for(int n=0; n<=9; n++)
				{
					tempBoard[n]= board[n];
				}

				//assigning to the temporary board lets me "look ahead" one move
				tempBoard= compChip;

				//if it found a win, take it
				if(checkForWin2(compChip, tempBoard))
				{
					board = compChip; //makes the move
					editStrings(i,compChip);
					return;
				}
			}	
		}
		
		//look ahead for a loss. Similar to looking ahead for a win,
		//but i "look ahead" with the opponents chip.
		for(int i=1; i<=9; i++)
		{
			if(board=='\0')//if the space is free
			{
				//copy the board
				char tempBoard[10];
				for(int n=0; n<=9; n++)
				{
					tempBoard[n]= board[n];
				}

				//assigning to the temporary board lets me "look ahead" one move
				tempBoard= chip;

				//if it found a position that let's your oppenent win, take it
				//so the oppenent can't.
				if(checkForWin2(chip, tempBoard))
				{
					board = compChip; //makes the move
					editStrings(i,compChip);
					return;
				}
			}	
		}

		//evaluate moves
		//array[] used to hold the evaluation score for each position
		int array[10];

		//fill array with very small initial scores. Smaller than any position 
		//can evaluate to during the game.
		for(int i=0; i<=9; i++)
		{
			array = -1000;
		}
		//evaluate each space on the board
		for(int i=1; i<=9; i++)
		{
			if(board == '\0')//if space is free, evaluate it
			{
				//copy the board
				char tempBoard[10];
				for(int n=0; n<=9; n++)
				{
					tempBoard[n]= board[n];
				}

				//assigning to the tempBoard lets me Look ahead 1 move before i actually
				//make it and computes the score using the evaluation function discussed
				//in class.
				tempBoard = compChip;
				int score = 0;
				int compTotal = 0;
				int humanTotal =0;
				int r=0;
				int c=0;
				int d=0;
	
				//add up ways computer can win.
				//rows
				if((tempBoard[1]=='\0'||tempBoard[1]==compChip) && (tempBoard[2]=='\0'||tempBoard[2]==compChip) && (tempBoard[3]=='\0'||tempBoard[3]==compChip))
					r++;
				if((tempBoard[4]=='\0'||tempBoard[4]==compChip) && (tempBoard[5]=='\0'||tempBoard[5]==compChip) && (tempBoard[6]=='\0'||tempBoard[6]==compChip))
					r++;
				if((tempBoard[7]=='\0'||tempBoard[7]==compChip) && (tempBoard[8]=='\0'||tempBoard[8]==compChip) && (tempBoard[9]=='\0'||tempBoard[9]==compChip))
					r++;
				//columns
				if((tempBoard[1]=='\0'||tempBoard[1]==compChip) && (tempBoard[4]=='\0'||tempBoard[4]==compChip) && (tempBoard[7]=='\0'||tempBoard[7]==compChip))
					c++;
				if((tempBoard[2]=='\0'||tempBoard[2]==compChip) && (tempBoard[5]=='\0'||tempBoard[5]==compChip) && (tempBoard[8]=='\0'||tempBoard[8]==compChip))
					c++;
				if((tempBoard[3]=='\0'||tempBoard[3]==compChip) && (tempBoard[6]=='\0'||tempBoard[6]==compChip) && (tempBoard[9]=='\0'||tempBoard[9]==compChip))
					c++;
				//diagonals
				if((tempBoard[1]=='\0'||tempBoard[1]==compChip) && (tempBoard[5]=='\0'||tempBoard[5]==compChip) && (tempBoard[9]=='\0'||tempBoard[9]==compChip))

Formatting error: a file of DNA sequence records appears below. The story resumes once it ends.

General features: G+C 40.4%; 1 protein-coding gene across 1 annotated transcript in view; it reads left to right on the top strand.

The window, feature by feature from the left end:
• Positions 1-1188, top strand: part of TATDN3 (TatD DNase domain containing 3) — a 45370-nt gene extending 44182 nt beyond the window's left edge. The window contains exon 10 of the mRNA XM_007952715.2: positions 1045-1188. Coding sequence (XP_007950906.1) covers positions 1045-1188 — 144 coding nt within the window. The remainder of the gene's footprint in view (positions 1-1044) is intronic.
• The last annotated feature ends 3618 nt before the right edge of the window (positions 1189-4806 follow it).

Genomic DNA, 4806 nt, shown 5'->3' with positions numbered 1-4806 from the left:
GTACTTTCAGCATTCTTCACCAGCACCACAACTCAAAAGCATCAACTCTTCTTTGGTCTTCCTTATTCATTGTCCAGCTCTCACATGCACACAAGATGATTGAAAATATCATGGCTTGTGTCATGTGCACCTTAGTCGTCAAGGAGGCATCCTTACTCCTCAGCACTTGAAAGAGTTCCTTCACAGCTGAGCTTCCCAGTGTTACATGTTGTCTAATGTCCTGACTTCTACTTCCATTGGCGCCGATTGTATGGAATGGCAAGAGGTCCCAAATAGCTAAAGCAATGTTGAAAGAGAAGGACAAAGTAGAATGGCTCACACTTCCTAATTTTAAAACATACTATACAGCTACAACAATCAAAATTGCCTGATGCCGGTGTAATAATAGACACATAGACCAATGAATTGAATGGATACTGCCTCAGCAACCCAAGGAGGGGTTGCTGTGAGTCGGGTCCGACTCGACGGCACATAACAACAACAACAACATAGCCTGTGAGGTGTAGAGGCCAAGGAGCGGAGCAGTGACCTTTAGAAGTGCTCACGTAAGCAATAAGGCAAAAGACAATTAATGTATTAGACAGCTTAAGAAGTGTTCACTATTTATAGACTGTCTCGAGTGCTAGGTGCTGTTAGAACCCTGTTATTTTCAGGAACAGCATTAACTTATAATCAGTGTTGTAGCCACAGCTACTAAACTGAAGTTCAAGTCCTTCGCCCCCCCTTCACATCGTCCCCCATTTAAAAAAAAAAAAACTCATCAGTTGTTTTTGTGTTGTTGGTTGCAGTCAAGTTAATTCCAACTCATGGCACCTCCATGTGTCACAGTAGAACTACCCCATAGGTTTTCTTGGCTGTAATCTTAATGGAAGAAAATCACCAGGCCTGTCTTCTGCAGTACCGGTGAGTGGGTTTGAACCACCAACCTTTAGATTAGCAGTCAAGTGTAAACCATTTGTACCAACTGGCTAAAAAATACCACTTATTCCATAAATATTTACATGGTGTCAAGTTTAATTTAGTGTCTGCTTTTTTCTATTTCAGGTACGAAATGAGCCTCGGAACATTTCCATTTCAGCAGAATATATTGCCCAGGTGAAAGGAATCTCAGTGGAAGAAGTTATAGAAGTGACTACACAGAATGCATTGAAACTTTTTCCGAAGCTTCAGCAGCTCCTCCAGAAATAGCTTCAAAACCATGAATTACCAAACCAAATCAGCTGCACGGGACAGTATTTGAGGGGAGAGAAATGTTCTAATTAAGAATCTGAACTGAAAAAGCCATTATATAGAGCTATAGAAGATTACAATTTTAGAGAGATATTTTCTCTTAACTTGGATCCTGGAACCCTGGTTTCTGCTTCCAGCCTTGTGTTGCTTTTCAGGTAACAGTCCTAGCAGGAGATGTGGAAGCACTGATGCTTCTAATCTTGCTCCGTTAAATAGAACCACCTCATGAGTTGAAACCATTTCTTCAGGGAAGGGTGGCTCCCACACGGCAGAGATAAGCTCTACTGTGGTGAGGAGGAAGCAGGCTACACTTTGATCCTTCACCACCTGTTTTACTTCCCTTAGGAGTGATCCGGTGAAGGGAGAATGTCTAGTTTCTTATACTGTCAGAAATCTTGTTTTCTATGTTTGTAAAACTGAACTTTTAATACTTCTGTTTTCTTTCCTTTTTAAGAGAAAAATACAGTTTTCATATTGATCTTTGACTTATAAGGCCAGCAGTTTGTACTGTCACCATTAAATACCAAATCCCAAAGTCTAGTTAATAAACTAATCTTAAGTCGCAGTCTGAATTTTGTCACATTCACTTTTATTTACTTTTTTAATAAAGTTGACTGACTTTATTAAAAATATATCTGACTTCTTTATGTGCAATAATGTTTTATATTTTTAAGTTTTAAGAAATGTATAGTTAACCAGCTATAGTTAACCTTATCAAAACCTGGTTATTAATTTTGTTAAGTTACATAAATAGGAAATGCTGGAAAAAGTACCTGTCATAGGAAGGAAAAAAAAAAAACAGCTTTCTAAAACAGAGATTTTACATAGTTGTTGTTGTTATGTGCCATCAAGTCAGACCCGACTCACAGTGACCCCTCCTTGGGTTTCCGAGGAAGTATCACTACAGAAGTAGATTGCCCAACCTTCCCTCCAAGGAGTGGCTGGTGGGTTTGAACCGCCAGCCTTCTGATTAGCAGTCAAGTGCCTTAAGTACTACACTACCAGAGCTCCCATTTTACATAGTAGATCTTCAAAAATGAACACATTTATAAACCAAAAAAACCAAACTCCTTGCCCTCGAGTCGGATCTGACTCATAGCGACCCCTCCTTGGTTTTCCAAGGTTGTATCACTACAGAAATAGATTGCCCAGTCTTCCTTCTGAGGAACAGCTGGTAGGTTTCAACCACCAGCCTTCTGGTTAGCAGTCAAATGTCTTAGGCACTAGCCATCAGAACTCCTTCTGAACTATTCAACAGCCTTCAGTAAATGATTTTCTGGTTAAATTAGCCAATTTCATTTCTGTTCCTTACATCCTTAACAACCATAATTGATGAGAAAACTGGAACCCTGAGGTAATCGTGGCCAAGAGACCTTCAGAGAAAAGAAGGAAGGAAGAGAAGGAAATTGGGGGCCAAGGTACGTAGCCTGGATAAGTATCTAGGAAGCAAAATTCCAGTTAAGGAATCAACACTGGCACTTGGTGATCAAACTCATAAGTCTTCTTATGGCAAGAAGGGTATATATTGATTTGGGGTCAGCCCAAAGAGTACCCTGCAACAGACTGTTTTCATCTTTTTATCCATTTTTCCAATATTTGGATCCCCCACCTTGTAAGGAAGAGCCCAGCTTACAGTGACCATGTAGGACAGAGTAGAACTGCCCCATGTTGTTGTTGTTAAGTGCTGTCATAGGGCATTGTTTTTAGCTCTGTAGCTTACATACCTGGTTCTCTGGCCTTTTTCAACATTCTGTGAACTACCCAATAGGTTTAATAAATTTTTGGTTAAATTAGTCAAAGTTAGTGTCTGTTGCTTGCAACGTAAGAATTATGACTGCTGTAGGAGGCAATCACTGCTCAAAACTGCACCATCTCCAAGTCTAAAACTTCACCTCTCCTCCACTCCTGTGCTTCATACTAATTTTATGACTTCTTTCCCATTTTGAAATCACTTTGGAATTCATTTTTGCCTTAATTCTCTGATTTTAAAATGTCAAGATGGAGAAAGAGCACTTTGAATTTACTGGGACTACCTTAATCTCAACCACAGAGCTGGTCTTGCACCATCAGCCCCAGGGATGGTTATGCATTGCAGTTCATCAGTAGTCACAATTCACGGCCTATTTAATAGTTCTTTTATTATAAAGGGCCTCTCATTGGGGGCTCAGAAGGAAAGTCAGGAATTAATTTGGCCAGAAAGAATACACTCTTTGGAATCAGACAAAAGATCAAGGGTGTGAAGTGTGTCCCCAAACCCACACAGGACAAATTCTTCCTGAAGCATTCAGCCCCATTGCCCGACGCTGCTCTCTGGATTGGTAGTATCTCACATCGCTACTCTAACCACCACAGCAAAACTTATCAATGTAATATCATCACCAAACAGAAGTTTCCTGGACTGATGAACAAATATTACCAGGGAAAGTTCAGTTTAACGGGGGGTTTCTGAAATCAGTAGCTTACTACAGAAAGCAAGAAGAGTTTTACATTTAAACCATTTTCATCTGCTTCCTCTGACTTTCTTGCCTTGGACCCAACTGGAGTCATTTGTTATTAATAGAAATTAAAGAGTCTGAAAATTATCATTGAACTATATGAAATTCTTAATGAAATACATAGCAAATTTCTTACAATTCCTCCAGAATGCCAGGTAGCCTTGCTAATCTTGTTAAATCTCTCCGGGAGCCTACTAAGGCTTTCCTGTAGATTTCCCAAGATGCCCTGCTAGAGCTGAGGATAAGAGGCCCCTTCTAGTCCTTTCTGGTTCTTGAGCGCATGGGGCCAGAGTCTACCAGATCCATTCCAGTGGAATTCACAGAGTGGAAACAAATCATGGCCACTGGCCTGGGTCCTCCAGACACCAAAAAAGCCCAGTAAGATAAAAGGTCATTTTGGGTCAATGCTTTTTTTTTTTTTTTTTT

d++;
				if((tempBoard[3]=='\0'||tempBoard[3]==compChip) && (tempBoard[5]=='\0'||tempBoard[5]==compChip) && (tempBoard[7]=='\0'||tempBoard[7]==compChip))
					d++;
				compTotal = r+c+d;
				

				//add up ways the human can win.
				r=0;
				c=0;
				d=0;
				//rows
				if((tempBoard[1]=='\0'||tempBoard[1]!=compChip) && (tempBoard[2]=='\0'||tempBoard[2]!=compChip) && (tempBoard[3]=='\0'||tempBoard[3]!=compChip))
					r++;
				if((tempBoard[4]=='\0'||tempBoard[4]!=compChip) && (tempBoard[5]=='\0'||tempBoard[5]!=compChip) && (tempBoard[6]=='\0'||tempBoard[6]!=compChip))
					r++;
				if((tempBoard[7]=='\0'||tempBoard[7]!=compChip) && (tempBoard[8]=='\0'||tempBoard[8]!=compChip) && (tempBoard[9]=='\0'||tempBoard[9]!=compChip))
					r++;
				//columns
				if((tempBoard[1]=='\0'||tempBoard[1]!=compChip) && (tempBoard[4]=='\0'||tempBoard[4]!=compChip) && (tempBoard[7]=='\0'||tempBoard[7]!=compChip))
					c++;
				if((tempBoard[2]=='\0'||tempBoard[2]!=compChip) && (tempBoard[5]=='\0'||tempBoard[5]!=compChip) && (tempBoard[8]=='\0'||tempBoard[8]!=compChip))
					c++;
				if((tempBoard[3]=='\0'||tempBoard[3]!=compChip) && (tempBoard[6]=='\0'||tempBoard[6]!=compChip) && (tempBoard[9]=='\0'||tempBoard[9]!=compChip))
					c++;
				//diagonals
				if((tempBoard[1]=='\0'||tempBoard[1]!=compChip) && (tempBoard[5]=='\0'||tempBoard[5]!=compChip) && (tempBoard[9]=='\0'||tempBoard[9]!=compChip))
					d++;
				if((tempBoard[3]=='\0'||tempBoard[3]!=compChip) && (tempBoard[5]=='\0'||tempBoard[5]!=compChip) && (tempBoard[7]=='\0'||tempBoard[7]!=compChip))
					d++;
				humanTotal = r+d+c;
				score = compTotal - humanTotal;
				//assign the score to array[]
				array=score;
			}
			else //space is not free
			{
				//if the space is already taken, give it a super
				//low score so the computer doens't move there.
				array=-10000000;
			}
		}//end for loop

		//The index of the highest score in array[] will be the index
		//of board[] that the computer will put it's chip on.
		int bestScore = -100;
		int bestPosition;
		for(int i=1; i<=9; i++)
		{
			if(array>bestScore)
			{
				bestScore=array;
				bestPosition=i;
			}
		}
		//bestPosition has been found so put the chip on the board.
		board[bestPosition] = compChip;

		//edit the strings that display the board on the command line
		editStrings(bestPosition, compChip);
	}
};//end class Board


int main()
{